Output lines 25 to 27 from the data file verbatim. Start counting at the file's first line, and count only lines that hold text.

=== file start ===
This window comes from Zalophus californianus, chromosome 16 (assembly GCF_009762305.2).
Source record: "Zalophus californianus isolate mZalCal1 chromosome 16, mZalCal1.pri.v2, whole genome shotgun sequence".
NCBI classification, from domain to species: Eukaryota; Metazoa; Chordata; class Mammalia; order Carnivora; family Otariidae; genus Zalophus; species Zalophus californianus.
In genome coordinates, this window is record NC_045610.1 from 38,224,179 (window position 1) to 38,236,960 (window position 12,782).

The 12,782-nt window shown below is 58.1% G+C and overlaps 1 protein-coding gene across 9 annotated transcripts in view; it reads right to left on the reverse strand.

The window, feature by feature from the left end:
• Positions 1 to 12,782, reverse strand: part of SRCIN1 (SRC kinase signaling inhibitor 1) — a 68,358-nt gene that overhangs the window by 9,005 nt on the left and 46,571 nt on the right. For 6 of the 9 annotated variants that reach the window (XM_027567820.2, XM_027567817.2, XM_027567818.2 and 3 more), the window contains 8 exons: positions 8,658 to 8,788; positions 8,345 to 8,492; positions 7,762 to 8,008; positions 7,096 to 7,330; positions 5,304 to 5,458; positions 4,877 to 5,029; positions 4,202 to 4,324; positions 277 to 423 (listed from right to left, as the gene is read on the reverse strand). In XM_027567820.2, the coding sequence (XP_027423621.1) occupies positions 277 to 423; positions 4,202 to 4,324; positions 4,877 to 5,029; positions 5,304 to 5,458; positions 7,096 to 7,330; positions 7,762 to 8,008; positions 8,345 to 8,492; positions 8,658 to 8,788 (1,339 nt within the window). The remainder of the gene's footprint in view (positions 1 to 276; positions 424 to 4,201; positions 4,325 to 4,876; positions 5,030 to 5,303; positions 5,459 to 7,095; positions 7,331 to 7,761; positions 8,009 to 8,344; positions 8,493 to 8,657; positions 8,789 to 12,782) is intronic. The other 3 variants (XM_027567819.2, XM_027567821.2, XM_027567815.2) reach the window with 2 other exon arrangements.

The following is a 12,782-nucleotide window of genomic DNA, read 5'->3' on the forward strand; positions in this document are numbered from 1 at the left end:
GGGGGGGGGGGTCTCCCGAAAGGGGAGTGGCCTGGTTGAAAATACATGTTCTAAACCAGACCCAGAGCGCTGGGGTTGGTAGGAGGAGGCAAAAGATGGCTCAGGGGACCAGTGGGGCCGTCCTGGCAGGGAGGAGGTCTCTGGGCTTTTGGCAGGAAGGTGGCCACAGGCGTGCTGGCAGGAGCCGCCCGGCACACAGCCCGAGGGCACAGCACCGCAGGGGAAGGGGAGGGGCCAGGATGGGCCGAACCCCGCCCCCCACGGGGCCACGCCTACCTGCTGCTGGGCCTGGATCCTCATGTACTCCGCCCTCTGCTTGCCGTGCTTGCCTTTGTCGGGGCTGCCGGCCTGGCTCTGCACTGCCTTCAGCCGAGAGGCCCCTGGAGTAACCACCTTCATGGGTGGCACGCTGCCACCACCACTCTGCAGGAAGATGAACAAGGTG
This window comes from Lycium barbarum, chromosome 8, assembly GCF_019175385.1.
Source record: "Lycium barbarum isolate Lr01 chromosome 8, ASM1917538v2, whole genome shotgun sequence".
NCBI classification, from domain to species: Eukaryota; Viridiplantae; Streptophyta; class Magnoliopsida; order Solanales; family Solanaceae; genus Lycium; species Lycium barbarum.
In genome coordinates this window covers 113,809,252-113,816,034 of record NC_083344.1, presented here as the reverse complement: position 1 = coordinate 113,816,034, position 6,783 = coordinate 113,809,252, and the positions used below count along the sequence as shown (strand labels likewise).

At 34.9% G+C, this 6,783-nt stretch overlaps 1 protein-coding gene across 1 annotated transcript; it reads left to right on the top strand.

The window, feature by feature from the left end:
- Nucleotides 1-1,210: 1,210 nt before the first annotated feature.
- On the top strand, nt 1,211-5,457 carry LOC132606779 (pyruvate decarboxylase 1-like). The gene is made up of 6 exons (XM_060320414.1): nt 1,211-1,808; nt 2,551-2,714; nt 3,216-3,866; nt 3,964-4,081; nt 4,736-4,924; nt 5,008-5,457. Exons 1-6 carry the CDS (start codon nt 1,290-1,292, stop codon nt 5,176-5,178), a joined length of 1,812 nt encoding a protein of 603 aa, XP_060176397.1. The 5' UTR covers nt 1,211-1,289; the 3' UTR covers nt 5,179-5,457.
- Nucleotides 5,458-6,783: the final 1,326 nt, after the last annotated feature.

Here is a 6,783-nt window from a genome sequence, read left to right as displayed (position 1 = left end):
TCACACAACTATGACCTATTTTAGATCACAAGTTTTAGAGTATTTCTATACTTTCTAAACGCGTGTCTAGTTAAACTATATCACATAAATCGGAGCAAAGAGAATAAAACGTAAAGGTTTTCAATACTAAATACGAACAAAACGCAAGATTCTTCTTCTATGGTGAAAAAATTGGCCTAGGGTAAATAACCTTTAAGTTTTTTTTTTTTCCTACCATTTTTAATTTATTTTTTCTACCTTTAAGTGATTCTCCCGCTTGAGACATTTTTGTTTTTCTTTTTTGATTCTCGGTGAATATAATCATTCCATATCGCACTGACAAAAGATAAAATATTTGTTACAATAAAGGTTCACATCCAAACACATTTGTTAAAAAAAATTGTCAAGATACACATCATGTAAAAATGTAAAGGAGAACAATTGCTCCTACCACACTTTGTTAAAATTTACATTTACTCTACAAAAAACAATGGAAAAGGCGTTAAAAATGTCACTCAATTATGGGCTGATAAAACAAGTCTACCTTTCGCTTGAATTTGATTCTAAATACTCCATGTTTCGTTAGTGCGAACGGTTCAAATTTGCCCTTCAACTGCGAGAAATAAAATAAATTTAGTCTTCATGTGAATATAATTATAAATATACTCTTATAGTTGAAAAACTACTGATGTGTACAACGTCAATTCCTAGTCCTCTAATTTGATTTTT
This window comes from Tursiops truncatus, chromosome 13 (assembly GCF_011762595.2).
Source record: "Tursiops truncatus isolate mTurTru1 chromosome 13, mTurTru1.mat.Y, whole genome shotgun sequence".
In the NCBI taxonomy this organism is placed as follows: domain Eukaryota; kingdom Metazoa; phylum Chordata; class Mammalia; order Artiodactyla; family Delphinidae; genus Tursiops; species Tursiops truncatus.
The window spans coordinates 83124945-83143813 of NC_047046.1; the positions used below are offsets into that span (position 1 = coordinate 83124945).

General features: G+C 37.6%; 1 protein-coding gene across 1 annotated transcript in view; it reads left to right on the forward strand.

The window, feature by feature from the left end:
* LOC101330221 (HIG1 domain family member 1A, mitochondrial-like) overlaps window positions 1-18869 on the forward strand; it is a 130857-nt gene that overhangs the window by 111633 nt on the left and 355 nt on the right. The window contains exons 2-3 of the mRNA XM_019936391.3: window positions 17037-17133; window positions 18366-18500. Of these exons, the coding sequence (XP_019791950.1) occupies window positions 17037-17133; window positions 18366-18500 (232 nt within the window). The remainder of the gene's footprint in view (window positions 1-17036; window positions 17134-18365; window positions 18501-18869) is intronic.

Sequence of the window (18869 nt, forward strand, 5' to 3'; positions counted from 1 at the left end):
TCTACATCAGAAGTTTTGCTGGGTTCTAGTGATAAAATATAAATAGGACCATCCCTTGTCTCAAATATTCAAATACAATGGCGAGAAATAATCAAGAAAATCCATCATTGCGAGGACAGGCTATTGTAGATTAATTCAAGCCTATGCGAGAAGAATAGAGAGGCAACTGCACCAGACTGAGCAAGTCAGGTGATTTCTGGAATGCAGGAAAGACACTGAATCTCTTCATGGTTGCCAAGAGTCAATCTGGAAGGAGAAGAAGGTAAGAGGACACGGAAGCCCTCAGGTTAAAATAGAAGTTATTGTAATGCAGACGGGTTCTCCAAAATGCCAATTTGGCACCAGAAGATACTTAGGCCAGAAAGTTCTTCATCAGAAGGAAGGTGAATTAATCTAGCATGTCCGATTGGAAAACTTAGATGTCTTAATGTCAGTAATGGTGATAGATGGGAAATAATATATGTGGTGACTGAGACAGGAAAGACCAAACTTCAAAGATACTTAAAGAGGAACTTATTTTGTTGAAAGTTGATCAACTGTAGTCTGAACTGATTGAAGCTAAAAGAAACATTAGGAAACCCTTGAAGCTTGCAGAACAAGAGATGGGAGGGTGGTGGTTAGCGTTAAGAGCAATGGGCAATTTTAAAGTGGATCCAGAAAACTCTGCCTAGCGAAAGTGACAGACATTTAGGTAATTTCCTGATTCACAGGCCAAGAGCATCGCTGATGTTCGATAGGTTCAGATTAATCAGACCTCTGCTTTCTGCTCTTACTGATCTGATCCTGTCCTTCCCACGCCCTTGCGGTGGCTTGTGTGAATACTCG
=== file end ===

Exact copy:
General features: G+C 37.6%; 1 protein-coding gene across 1 annotated transcript in view; it reads left to right on the forward strand.

The window, feature by feature from the left end:
* LOC101330221 (HIG1 domain family member 1A, mitochondrial-like) overlaps window positions 1-18869 on the forward strand; it is a 130857-nt gene that overhangs the window by 111633 nt on the left and 355 nt on the right. The window contains exons 2-3 of the mRNA XM_019936391.3: window positions 17037-17133; window positions 18366-18500. Of these exons, the coding sequence (XP_019791950.1) occupies window positions 17037-17133; window positions 18366-18500 (232 nt within the window). The remainder of the gene's footprint in view (window positions 1-17036; window positions 17134-18365; window positions 18501-18869) is intronic.